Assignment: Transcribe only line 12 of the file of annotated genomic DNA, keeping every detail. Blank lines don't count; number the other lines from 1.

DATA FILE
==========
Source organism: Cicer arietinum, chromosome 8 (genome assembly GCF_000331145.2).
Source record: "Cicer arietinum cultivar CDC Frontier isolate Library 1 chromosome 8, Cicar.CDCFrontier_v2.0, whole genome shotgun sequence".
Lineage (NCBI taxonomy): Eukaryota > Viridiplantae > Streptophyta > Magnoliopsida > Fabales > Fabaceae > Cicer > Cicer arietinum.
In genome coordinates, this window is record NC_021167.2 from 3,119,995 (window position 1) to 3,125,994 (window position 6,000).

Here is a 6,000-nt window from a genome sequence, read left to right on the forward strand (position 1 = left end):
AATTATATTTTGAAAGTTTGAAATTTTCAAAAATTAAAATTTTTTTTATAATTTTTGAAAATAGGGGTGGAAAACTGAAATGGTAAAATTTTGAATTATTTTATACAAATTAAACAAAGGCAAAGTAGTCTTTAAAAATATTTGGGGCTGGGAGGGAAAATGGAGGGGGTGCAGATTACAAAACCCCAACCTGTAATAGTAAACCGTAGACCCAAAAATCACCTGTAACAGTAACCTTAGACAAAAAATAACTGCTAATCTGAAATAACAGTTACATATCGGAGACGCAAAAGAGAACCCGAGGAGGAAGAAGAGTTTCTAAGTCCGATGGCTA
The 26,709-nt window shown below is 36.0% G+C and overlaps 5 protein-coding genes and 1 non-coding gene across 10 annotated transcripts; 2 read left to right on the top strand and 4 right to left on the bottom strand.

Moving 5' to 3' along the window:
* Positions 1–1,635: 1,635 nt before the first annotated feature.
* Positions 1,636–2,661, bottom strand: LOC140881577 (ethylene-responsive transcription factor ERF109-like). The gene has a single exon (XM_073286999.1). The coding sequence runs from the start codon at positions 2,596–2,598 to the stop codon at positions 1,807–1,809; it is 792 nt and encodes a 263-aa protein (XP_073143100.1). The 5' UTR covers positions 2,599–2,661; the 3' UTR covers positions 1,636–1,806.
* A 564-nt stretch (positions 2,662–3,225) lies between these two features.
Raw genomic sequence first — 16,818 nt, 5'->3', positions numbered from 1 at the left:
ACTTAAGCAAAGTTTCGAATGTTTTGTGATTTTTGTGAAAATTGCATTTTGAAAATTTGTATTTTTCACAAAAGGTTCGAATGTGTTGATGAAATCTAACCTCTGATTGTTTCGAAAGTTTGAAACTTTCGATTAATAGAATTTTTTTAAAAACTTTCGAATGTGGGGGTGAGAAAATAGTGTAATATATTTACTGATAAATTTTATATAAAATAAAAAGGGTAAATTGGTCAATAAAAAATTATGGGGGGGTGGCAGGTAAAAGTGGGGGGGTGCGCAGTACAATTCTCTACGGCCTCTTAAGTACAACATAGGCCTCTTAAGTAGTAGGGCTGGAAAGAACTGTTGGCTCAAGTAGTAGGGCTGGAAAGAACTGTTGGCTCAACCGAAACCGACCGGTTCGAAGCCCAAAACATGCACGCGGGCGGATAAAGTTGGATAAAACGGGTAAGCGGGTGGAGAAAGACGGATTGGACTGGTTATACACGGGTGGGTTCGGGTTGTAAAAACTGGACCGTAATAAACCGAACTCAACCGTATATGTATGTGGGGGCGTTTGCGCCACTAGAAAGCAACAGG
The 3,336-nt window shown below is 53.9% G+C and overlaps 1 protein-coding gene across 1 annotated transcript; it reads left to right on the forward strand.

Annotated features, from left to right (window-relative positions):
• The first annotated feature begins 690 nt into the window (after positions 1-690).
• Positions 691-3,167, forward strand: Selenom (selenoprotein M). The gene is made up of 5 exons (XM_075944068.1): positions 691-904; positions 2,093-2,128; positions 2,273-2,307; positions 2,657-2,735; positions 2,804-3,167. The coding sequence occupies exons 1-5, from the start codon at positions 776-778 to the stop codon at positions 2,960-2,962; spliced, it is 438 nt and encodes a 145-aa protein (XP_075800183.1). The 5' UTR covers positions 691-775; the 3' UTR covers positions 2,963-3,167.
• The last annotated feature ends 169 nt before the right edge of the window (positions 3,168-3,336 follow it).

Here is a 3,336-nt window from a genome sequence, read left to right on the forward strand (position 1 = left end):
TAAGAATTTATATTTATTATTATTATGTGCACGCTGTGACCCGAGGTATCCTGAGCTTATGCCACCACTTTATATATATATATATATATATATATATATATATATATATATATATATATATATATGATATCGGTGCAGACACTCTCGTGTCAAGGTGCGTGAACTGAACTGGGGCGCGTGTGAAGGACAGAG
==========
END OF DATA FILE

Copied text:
Raw genomic sequence first — 16,818 nt, 5'->3', positions numbered from 1 at the left: